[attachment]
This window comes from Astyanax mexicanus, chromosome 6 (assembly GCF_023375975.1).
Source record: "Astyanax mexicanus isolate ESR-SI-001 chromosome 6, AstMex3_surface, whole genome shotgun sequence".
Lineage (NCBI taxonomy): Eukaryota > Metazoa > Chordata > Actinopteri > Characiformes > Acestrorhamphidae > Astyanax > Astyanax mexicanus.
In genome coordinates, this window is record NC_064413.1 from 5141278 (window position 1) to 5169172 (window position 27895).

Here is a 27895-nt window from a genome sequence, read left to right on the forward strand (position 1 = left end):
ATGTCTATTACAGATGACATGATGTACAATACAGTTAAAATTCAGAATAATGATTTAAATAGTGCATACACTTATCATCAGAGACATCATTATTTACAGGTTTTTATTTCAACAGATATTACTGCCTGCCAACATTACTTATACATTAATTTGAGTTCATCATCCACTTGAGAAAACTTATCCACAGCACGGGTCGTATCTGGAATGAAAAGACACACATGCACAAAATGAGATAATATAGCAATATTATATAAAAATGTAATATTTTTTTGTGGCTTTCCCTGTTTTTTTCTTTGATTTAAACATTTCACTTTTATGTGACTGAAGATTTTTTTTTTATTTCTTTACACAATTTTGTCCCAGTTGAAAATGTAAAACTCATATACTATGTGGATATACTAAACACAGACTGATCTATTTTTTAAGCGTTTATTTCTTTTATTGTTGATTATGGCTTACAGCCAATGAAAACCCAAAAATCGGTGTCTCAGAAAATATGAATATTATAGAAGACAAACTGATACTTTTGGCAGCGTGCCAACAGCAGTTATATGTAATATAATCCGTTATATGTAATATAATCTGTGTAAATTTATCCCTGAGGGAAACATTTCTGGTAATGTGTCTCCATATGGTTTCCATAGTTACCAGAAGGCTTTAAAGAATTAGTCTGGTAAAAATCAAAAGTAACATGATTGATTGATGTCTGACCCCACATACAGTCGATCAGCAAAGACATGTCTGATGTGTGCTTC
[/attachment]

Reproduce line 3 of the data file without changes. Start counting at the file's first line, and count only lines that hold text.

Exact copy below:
Lineage (NCBI taxonomy): Eukaryota > Metazoa > Chordata > Actinopteri > Characiformes > Acestrorhamphidae > Astyanax > Astyanax mexicanus.